Wet wipes could be banned in government plans to eliminate single-use plastic, with almost all wet wipes being made with plastic to improve their structure and make them more durable. The plastic is not biodegradable and eventually breaks down to become microplastic.
According to Water UK, wet wipes are the cause of 93 per cent of sewer blockages in the UK, and as they travel through the sewage system they become stuck to cooking fats poured down the drains, which cools and solidifies. In turn, this creates fatbergs, which block the sewers.
Wet wipes are branded with consumer information instructing that they should not be flushed down the toilet, for this reason. However, flushable wipes are increasingly becoming problem as these products still contain the same plastic woven into the wipes that is in regular wet wipes.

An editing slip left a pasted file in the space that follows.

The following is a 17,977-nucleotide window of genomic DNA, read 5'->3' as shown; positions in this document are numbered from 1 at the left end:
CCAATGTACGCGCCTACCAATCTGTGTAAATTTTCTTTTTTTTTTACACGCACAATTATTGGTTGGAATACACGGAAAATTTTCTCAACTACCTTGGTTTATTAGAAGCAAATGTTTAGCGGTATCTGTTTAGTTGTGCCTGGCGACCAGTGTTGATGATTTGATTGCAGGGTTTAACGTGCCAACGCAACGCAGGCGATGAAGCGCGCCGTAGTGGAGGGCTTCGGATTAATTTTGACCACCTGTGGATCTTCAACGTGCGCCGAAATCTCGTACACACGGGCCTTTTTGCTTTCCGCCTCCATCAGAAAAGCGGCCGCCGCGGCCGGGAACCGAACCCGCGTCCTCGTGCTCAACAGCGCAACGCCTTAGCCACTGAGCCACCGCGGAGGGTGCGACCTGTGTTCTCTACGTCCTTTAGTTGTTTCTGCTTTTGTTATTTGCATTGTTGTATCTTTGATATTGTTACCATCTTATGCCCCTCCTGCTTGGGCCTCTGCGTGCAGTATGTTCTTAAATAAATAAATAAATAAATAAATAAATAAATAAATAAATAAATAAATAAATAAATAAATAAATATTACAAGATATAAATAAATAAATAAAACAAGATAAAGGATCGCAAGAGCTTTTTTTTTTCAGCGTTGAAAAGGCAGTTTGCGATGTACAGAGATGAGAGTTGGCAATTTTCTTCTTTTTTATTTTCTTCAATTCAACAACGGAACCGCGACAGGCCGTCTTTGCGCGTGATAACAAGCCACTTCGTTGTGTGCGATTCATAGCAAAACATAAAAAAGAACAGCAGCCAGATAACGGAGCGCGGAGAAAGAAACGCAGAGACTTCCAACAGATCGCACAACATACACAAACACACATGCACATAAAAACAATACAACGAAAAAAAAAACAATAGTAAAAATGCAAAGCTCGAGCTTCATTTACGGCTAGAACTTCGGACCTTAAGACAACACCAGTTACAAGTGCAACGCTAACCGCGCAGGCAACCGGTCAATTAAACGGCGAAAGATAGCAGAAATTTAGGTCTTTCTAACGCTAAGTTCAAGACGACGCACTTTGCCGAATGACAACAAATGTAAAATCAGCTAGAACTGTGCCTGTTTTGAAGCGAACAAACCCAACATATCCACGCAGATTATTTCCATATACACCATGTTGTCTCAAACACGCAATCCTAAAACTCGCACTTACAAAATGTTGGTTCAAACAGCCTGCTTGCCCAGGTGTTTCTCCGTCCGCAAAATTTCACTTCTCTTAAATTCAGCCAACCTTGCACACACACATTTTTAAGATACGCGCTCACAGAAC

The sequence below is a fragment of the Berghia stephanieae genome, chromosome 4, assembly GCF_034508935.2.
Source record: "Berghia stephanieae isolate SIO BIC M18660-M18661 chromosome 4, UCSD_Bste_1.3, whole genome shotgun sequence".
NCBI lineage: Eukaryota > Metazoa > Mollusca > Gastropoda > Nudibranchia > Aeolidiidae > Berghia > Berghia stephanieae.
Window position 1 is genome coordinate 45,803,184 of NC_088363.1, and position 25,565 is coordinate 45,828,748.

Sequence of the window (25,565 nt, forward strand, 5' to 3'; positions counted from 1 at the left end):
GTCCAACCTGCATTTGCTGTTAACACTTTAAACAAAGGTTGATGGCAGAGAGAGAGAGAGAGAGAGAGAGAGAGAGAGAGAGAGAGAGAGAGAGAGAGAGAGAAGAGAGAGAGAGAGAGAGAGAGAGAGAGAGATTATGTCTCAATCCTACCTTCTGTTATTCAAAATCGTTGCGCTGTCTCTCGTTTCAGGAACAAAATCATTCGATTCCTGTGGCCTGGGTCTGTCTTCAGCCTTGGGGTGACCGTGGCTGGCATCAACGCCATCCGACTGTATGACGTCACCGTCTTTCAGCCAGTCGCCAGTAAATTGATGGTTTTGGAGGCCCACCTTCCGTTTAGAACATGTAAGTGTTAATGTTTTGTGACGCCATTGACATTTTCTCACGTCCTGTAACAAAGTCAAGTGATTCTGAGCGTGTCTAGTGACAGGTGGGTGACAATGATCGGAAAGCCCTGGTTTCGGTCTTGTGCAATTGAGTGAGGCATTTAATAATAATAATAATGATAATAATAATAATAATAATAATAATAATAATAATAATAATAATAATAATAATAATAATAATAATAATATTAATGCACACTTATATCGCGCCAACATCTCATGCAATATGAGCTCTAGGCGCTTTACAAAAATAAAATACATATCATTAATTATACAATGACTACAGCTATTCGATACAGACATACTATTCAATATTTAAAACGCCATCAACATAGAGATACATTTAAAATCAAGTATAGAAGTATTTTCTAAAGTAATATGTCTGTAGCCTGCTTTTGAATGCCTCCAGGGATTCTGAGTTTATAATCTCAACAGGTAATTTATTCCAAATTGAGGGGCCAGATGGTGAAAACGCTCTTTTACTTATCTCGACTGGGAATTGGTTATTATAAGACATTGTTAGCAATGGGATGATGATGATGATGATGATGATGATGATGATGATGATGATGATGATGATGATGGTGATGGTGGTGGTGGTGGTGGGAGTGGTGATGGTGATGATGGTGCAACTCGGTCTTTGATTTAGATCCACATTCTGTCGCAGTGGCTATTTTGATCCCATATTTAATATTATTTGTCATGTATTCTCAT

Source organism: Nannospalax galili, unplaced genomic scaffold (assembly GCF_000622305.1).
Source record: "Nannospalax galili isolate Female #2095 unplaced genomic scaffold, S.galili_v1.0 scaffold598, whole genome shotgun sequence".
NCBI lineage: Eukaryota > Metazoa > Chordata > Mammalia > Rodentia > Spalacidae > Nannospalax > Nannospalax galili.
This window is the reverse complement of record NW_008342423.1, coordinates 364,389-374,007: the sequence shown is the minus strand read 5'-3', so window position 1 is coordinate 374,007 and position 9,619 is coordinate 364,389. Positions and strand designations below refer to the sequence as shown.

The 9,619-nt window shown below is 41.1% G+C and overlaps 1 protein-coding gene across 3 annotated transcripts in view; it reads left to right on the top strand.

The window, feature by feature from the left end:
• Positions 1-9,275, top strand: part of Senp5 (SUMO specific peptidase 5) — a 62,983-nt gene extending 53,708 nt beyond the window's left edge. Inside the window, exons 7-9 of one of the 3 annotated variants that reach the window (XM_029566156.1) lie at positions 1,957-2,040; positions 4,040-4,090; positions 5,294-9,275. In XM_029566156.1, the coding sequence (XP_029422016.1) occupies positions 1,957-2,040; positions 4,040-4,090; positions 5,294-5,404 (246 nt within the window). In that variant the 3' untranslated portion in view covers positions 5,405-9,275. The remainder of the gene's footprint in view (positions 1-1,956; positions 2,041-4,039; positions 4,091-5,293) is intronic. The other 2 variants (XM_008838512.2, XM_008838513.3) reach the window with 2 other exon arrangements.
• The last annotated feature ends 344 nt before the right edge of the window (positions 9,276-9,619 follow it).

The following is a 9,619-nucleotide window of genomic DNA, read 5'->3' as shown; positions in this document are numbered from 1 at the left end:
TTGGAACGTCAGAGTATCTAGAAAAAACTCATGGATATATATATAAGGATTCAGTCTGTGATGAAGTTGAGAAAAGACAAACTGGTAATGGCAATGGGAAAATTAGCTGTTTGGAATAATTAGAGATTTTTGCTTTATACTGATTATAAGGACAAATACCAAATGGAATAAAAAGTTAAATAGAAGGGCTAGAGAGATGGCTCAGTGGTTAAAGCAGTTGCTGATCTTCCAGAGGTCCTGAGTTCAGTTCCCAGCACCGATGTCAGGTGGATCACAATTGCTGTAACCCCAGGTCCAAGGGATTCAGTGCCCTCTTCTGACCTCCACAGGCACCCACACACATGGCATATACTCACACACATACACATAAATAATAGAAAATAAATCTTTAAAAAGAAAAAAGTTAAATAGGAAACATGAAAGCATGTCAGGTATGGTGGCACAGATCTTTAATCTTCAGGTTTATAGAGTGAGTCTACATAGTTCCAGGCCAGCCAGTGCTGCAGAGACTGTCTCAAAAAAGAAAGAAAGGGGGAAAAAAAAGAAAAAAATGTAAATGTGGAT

A spokesperson from Defra said: “We are continuing to work with manufacturers and retailers of wet wipes to make sure labelling on packaging is clear and people know how to dispose of them properly.”
The UK government has already called for a ban on plastic cotton buds, straws, drink stirrers and other single-use plastic products as part of their 25 year environment plan. As wet wipes fall in to this category, there is encouragement from Defra for manufacturers to work on new innovative ideas.